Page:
Consolidation sugemalimab prolongs PFS in unresectable stage III NSCLC

Patients with unresectable stage III non-small cell lung cancer experienced a sustained advantage in progression-free survival after treatment with consolidation sugemalimab.

Treatment with sugemalimab appears to be a safe and effective option after concurrent chemoradiotherapy and short-term chemoradiotherapy and may be considered standard of care for unresectable stage III non-small cell lung cancer, according to the results of the Final progression-free survival (PFS) from the phase 3 GEMSTONE-301 study (NCT03728556) which was presented at the 2022 World Conference on Lung Cancer.

The data indicated that after a median follow-up of 27.1 months versus 23.5 months in the sugemalimab and placebo arms, respectively, the blinded independent central review (BICR) PFS rates were 60.4% and 71.4% (RR: 0.65; 95% CI, 0.50-0.84). The median PFS was 10.5 months (95% CI, 8.3-17.1) in the sugemalimab arm versus 6.2 months in the placebo arm. Additionally, PFS rates were higher with sugemalimab at 12 months (49.5% versus 32.3%, respectively), 24 months (38.6% versus 23.1%) and 36 months (26.1% versus 0.0%).

When assessing PFS by type of chemoradiotherapy, investigators reported rates of 73.3% and 92.7% after treatment with sugemalimab and placebo, respectively, after a median follow-up of 30.6 months and 27.8 months in both arms in patients treated with short-term radiotherapy. The median PFS in the sugemalimab arm was 8.1 months (95% CI, 3.4-10.6) and 4.1 months (95% CI, 2.1-6.1) in the placebo. Additionally, the PFS rates at 12 months, 24 months, and 36 months in both arms were 38.8% versus 12.7%, 30.5% versus 7.6%, and 18.1% versus 0.0 %, respectively.

“Concomitant chemoradiotherapy followed by immunotherapy is the standard of care for patients with unresectable stage III pulmonary NSCLC. [However], nearly 50% did not receive concurrent chemoradiotherapy and only received sequential chemoradiotherapy,” explained Yi-Long Wu, MD, tenured professor at Guangdong Provincial People’s Hospital, Academy of Guangdong Medical Sciences and Guangdong Lung Cancer Institute. “Furthermore, only 45% had received concurrent chemoradiotherapy in Europe, 35% in Belgium, 55% in the Netherlands and 45% in the UK.”

Among patients treated with concurrent chemoradiotherapy, PFS rates were 53.8% and 61.2% after a median of 22.4 months and 20.0 months of follow-up in the sugemalimab and placebo arms, respectively. The median PFS was 15.7 months (95% CI, 9.0-24.4) for the sugemalimab cohort and 8.3 months (95% CI, 5.8-24.8) for the placebo. At 12, 24, and 36 months, PFS rates in the sugemalimab and placebo groups were 54.8% versus 42.1%, 42.5% versus 34.0%, and 34.1% versus 0.0%, respectively.

The trial included a total of 381 patients who were randomized 2:1 to receive either intravenous sugemalimab at a dose of 1200 mg every 3 weeks or intravenous placebo every 3 weeks until 24 months. The population included patients with stage III disease who had not progressed after concurrent chemoradiotherapy or short-term radiotherapy. Additional inclusion criteria included an ECOG performance status of 0 or 1 and no known sensitization of EGFR, ALKWhere ROS1 alterations. Patients were stratified by performance status, type of chemoradiotherapy, and total dose of radiotherapy.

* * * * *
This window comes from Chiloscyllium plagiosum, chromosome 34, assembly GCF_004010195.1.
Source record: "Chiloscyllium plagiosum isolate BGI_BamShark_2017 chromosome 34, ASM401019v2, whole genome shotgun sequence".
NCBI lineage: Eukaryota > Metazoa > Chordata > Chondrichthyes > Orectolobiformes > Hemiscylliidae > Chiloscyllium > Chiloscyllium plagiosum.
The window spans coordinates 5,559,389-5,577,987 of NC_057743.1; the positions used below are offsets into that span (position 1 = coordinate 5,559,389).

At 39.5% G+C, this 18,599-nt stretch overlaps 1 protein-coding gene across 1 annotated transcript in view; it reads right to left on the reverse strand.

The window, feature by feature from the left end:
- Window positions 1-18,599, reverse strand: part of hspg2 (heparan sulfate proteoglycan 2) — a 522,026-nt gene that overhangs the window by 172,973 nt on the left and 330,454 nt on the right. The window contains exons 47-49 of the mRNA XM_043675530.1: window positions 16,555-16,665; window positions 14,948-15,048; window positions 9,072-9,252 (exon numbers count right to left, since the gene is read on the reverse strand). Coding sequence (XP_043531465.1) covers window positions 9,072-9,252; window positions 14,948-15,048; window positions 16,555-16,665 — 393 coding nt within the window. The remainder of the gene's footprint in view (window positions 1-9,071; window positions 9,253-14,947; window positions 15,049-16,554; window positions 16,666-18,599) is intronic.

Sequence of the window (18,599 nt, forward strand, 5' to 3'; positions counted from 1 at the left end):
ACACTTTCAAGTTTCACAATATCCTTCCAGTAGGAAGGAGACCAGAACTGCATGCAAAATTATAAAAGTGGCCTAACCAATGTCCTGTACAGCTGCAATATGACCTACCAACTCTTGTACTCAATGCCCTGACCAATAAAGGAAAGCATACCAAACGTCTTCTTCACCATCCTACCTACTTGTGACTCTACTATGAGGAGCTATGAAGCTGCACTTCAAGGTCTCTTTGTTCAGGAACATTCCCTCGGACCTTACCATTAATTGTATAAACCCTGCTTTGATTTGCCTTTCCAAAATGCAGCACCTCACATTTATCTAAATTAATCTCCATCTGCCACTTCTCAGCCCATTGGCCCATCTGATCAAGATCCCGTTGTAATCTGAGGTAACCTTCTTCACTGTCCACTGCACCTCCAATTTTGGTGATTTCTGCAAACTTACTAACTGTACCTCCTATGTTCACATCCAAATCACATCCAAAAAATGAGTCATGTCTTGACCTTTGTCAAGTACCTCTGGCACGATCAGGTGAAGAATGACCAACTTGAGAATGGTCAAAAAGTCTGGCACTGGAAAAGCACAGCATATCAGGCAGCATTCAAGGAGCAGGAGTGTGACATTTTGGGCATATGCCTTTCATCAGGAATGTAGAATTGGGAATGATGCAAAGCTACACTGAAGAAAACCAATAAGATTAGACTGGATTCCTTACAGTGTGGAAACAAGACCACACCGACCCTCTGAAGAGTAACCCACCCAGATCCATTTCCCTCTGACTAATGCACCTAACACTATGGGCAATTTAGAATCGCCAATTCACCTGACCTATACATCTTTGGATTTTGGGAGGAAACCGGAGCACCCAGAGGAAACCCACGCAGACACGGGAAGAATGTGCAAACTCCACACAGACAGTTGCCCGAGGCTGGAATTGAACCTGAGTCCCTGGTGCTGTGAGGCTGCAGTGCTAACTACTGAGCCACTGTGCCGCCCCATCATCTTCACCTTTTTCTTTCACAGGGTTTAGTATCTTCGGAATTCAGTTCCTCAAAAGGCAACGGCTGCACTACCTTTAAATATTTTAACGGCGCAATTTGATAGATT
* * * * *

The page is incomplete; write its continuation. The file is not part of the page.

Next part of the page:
The primary endpoint of the study was PFS by BICR, and secondary endpoints included overall survival (OS), investigator-assessed PFS, overall response rate, duration of response, time to distant metastasis, safety and pharmacokinetics.

In terms of other outcomes, the OS rate in the sugemalimab arm was 33.3% after a median follow-up of 27.1 months and 42.9% after a median follow-up of 23.5 months (HR, 0. 69; 95% CI, 0.49-0.97) . Median OS was not achieved (NR; 95% CI, 31.0-NR) in the sugemalimab arm versus 25.9 months (95% CI, 21.2-NR) in the placebo arm. OS rates for the sugemalimab arm versus placebo at 12, 24, and 36 months were 86.0% versus 83.2%, 67.6% versus 55.0%, and 55.8% versus 29.5% , respectively.

Safety results indicated that almost all patients experienced treatment-related adverse events (TEAEs) in the sugemalimab and placebo arms (97.3% versus 96.0%, respectively). Serious TEAEs occurred in 78.4% and 27.8% of patients in the sugemalimab and placebo arms, respectively. In addition, 31.0% of those in the sugemalimab cohort and 28.6% in the placebo cohort experienced grade 3 to 5 TEAEs. Permanent discontinuation of treatment was required in 16.1% and 4.8 % of patients, respectively, and 4.7% and 2.4% of patients died as a result of TEAE. The most common grade 3 or higher TEAEs in the sugemalimab arm were immune-mediated lung disease, rash, hypothyroidism, and pneumonitis compared to pneumonitis and anemia in the control group.

Reference

Wu Yl. Sugemalimab vs placebo after cCRT or sCRT in patients with unresectable stage III NSCLC: final analysis of PFS from a phase 3 study. Presented at the 2022 World Conference on Lung Cancer; August 6-9, 2022; Vienna, Austria; abstract 968.

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